Almost 18 years ago (yep, 18 years) America was graced with the theatrical powerhouse that was Space Jam. Starring Michael Jordan, Wayne Knight, Larry Bird, Charles Barkley, Patrick Ewing, Muggsy Bogues and Larry Johnson, this cartoon/live action movie is a favorite among many from my generation. Movie reviewer extraordinaire, Leonard Maltin, gave it three stars saying that it’s “a ‘high-concept’ movie that actually works,”…”the computer generated special effects are a collective knockout.” Maltin also gives Bugs Bunny top billing in the movie over Michael Jordan, so hold on to that if you ever find yourself playing the Leonard Maltin game.
Take these facts for a spin… in its opening week, Space Jam was #1 at the theaters, with a mark of $27.5 million in domestic box office revenue. It was in the top 20 highest grossing films that debuted 1996, with the seventh best opening weekend of that year ,behind Independence Day, Mission: Impossible, Twister, Ransom, 101 Dalmations, and Star Trek: First Contact. It had a higher opening weekend than The Rock, Jerry Maguire, Eraser and The Nutty Professor. Space Jam is also the highest-grossing (in theaters) basketball movie of all time.
Some people in February had heard tell of a potential Space Jam sequel to take place, making its quick rounds among the internet water cooler. The rumor going around the interwebs was that LeBron James was to be the star of said sequel, while he was quick to dismiss the rumor. Rumblings quickly went around sites like Buzzfeed and Reddit that there was no need for a Space Jam sequel because the first one was so good/criminally underrated (although Roger Ebert gave it 3.5/4, and you’ve seen Maltin’s review above). I was surprised to hear in podcasts to and from work over the last couple of weeks of celebrities, comedians, etc. who think this movie is just plain awful. On more than 3-4 occasions, this sequel news came up, and comedians just laughed it down. So should the sequel happen or not?
If it doesn’t, it’s probably for the best. Sometimes lightning doesn’t strike twice, and trying to resurrect a gem like Space Jam for a second time just doesn’t seem feasible. That being said, if they DID make a sequel, can you imagine how many Kentucky players would have parts in that movie? Let’s say they kept the same plot, and they took five UK players from the NBA and made them into the MonStars to face off against LeBron James and the Toon Squad. Could you imagine?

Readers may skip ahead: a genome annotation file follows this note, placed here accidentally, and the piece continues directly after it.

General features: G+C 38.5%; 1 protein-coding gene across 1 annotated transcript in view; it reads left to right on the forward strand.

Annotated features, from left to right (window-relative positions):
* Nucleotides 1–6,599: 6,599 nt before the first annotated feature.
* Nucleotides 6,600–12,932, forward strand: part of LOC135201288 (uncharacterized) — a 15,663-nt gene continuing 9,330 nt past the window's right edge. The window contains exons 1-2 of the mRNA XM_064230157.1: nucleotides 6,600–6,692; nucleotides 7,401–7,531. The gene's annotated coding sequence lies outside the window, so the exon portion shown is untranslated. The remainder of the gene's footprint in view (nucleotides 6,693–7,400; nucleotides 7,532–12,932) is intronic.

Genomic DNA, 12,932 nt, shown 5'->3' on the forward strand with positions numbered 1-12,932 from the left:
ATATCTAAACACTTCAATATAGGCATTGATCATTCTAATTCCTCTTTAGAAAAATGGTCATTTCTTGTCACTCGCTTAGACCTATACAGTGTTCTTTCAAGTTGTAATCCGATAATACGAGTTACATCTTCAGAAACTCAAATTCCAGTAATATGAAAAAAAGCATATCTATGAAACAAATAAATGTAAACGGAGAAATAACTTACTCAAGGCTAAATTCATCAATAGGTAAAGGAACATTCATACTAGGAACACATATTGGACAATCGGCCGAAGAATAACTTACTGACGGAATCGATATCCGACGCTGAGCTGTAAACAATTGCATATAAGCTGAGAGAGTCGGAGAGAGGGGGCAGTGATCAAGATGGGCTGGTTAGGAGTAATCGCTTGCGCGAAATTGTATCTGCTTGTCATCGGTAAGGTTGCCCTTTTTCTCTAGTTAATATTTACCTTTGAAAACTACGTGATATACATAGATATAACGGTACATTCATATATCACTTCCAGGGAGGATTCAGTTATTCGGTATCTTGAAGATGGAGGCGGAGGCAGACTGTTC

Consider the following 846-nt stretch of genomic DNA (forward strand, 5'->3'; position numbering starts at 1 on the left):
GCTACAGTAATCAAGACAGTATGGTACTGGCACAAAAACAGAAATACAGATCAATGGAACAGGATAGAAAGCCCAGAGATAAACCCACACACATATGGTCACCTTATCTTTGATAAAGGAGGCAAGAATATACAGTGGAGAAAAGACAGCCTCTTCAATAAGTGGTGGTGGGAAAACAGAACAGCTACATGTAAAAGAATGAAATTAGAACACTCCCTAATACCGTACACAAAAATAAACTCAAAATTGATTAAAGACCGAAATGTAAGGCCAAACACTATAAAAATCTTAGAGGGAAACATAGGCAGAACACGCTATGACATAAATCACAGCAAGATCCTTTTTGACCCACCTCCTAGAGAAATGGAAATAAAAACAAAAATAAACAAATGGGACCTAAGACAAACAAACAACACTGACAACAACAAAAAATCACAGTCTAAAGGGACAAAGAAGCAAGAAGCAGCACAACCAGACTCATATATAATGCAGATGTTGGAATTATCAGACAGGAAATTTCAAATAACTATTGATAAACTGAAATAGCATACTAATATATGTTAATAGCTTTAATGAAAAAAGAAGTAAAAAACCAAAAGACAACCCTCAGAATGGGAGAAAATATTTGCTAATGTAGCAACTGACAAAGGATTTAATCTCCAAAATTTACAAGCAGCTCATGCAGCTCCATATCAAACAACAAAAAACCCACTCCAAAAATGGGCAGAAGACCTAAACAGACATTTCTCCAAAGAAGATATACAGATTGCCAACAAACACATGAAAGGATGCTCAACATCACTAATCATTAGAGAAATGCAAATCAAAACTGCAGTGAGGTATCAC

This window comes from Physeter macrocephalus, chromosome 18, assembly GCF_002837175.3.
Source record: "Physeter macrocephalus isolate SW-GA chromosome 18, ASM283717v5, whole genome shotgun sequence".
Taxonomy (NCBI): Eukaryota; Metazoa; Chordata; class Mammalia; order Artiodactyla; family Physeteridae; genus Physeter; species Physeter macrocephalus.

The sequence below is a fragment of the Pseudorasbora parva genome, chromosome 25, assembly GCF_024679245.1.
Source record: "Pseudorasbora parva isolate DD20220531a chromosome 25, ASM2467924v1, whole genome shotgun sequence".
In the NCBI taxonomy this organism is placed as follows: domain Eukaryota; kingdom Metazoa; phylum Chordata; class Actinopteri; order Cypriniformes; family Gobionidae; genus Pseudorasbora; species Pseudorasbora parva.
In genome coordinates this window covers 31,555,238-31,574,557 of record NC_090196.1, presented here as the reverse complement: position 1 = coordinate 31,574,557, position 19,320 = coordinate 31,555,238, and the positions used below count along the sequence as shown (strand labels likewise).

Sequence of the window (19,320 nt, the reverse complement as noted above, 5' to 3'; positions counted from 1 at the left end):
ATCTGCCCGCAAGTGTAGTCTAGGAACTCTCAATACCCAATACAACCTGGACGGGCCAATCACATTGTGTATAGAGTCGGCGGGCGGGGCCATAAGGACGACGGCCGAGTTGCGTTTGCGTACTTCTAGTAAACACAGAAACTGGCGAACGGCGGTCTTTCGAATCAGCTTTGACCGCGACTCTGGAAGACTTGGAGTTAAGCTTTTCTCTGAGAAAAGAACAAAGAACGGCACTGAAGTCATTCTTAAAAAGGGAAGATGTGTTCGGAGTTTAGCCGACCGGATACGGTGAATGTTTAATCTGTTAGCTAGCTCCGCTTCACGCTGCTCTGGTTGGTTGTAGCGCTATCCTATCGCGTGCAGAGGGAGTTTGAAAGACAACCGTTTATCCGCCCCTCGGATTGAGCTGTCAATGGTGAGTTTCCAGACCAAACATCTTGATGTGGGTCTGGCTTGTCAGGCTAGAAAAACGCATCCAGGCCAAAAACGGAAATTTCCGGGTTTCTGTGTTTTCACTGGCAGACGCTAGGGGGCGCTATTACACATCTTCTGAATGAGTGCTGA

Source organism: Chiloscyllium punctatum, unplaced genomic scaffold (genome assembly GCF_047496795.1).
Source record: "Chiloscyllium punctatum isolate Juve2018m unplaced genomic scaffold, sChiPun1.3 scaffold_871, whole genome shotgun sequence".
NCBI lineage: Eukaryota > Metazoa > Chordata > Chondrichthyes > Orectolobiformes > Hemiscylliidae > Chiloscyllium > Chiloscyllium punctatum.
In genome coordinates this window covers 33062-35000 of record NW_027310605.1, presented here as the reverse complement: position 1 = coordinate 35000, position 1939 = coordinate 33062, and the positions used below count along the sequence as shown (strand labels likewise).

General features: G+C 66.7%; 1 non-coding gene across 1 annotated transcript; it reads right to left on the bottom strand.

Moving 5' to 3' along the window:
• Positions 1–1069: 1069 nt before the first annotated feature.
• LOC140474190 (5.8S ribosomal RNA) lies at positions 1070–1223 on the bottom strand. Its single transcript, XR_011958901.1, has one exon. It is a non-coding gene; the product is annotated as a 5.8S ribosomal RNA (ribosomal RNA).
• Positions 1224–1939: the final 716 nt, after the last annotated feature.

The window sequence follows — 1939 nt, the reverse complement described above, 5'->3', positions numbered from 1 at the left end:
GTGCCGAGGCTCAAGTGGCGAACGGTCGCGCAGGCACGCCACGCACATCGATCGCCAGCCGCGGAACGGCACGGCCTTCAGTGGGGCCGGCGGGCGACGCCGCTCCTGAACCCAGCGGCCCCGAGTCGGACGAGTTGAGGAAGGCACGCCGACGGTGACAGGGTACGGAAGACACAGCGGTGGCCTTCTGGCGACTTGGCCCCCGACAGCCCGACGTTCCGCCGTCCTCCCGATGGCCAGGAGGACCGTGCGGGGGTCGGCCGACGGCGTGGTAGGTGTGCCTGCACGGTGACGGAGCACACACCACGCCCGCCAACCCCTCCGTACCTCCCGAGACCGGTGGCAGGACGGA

Clearly, the tall skinny blue one (Blanko/Shawn Bradley) would be Anthony Davis, swapping the teeth for the unibrow. The hulking green one with the flat top (Bang/Patrick Ewing) would be Nerlens Noel. The small skinny red alien (Nawt/Muggsy Bogues) would have to be John Wall or Rajon Rondo. Then the orange alien (Pound/Charles Barkley) would be DeMarcus Cousins. Finally, the purple one (Bubkis/Larry Johnson), hmm, let’s say, Terrance Jones, so he could hopefully make the new “I Believe I Can Fly” by performing “Real T-Jones, Teach ’em ’bout Kentucky.”
So why do I say this resurgence, or rather a rising of a sequel, is unnecessary? Because it is. Let us enjoy Space Jam once every couple of months it comes on VH1 for the entire weekend (May 2 – 8:00 PM/May 3 – 11:30 AM) . Let us vaguely remember that cameo from Bill Murray where a light bulb goes off in our head, “Oh yeah, Bill Murray was in Space Jam…” Let people like Blake Griffin, DeAndre Jordan (who does an incredible Barkley), Paul Scheer, Danielle Fishel (Topanga), Ben Schwartz, Nick Kroll (who has never seen Space Jam), and Seth Green do a table read of Space Jam at UCB in Los Angeles and release it for the world to see (some NSFW language):
Space Jam doesn’t need to have a sequel. It doesn’t need to hulk up for the second half. Warner Bros. just needs to realize that Space Jam had the special stuff inside itself all along the first go-around